We are enjoying having our 11-year-old niece staying with TPK and me. She is a great kid. The other day TPK found one of Miss V’s homework papers dealing with fact and opinion. As an example of fact, she wrote “I am 11 years old.” And as an example of opinion, she wrote “I don’t like math.” After seeing some of the math homework she has been given, I can see why.
The math course used in our school district is Investigations in Number, Data and Space by TERC. Rather than teaching kids the best way to solve a math problem, the course asks the kids to develop their own methods. While I like the idea of emphasizing creativity in problem solving, what is the likelihood that anyone in a fifth grade class will come up with the same method commonly recognized as the easiest and/or most effective?
I’ll give you an example. One of the math questions she was given went somewhat along these lines: “Frank bought seven packs of gum at $0.78 each, five bottles of soda at $1.36 each, and two packages of cookies at $2.93 each. How much did Frank spend?”
Since this was “invent your own methods” homework, Miss V started off by adding stuff up. First she added $0.78 three times, added $0.78 four times, and then added the two answers together. At this point I noticed that she had already made two errors. I asked her why she didn’t multiply $0.78 by 7 rather than doing a bunch of addition. She replied that the teacher hadn’t explained how to do it. She told the students that they needed to figure out how to solve it on their own. With a lack of clear direction and instruction, it’s no wonder Miss V doesn’t like math.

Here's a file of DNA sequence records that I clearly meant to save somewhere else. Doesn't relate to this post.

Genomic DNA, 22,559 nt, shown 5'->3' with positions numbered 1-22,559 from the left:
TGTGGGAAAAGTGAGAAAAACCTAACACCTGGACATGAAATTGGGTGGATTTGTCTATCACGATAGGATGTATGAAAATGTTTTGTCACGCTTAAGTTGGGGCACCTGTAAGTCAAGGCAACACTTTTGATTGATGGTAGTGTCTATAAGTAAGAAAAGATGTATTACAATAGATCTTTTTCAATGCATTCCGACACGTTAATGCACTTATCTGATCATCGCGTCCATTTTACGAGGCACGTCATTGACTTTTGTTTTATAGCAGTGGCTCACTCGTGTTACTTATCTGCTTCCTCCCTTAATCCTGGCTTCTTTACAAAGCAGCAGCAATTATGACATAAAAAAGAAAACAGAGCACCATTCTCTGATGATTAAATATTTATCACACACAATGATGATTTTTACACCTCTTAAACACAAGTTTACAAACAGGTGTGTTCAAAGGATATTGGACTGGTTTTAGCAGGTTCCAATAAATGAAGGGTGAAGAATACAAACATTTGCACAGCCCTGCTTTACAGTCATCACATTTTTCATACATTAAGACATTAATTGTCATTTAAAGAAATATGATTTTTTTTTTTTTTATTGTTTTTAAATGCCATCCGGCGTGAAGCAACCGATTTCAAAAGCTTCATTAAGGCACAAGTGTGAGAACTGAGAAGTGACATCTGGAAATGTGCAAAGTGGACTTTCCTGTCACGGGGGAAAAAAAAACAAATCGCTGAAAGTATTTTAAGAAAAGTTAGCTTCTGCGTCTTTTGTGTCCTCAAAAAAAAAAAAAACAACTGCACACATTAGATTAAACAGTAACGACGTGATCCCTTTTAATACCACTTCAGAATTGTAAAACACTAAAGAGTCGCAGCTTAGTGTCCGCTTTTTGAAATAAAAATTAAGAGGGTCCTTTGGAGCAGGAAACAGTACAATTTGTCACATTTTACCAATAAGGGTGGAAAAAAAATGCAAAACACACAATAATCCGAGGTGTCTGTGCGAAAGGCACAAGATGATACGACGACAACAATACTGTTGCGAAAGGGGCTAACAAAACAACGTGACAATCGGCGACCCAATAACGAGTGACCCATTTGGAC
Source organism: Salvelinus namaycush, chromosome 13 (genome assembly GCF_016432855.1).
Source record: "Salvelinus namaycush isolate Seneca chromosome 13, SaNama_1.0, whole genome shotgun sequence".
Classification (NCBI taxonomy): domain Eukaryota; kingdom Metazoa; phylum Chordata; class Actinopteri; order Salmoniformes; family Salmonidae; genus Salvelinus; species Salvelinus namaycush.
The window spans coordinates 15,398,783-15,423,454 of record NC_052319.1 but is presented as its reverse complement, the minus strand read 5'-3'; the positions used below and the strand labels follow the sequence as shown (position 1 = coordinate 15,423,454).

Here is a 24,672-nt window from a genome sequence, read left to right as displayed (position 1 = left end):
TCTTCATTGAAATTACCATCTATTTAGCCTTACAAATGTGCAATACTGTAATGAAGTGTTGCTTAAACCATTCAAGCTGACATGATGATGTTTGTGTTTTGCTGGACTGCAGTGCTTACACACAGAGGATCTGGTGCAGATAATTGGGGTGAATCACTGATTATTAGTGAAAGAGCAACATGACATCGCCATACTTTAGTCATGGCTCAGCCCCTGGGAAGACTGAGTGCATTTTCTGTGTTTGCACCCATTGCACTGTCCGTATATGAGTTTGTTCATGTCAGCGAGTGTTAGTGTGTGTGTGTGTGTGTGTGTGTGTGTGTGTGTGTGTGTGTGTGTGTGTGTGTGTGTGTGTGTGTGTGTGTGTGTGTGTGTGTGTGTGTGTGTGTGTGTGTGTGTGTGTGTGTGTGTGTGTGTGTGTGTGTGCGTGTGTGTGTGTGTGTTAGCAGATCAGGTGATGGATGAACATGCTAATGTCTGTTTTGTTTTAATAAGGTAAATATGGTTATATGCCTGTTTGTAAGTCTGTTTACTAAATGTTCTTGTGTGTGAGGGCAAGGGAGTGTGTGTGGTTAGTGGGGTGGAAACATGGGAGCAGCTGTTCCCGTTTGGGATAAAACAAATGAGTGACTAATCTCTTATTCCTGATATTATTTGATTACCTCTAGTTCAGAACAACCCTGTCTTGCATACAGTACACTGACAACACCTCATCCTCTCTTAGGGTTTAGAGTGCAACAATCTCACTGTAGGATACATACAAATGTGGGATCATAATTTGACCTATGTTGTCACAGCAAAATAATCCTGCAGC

I’m not the only one to dislike Investigations and other silly math curricula more concerned with how students feel and less about actually teaching math. A classic fill-in-the-blank problem from these “feel-good” math curricula is “If math were a color, it would be —”
Michelle Malkin has pointed to a video of a local Seattle meteorologist, M.J. McDermott, and her fight against Investigations and other silly fuzzy-thinking curricula. This video McDermott put together does a great job of showing the confusion caused by these badly-formed curricula.
Because Investigations sucks, I am spending time after school tutoring Miss V in her math. Why? As McDermott puts it, “Students who learn math via TERC Investigations rarely become efficient, confident, and fluent math users.” And with what I have seen with Miss V, I agree. At the next parent/teacher conference, TPK will ask the teacher why Investigations is being used in the school district when it’s been so widely discredited.
To end on a lighter note, here is a video mocking the New Math that died in the ’60s.
I’m hoping that the efforts of people like M.J. McDermott and others will succeed in derailing the New New Math train wreck before it runs over too many more kids.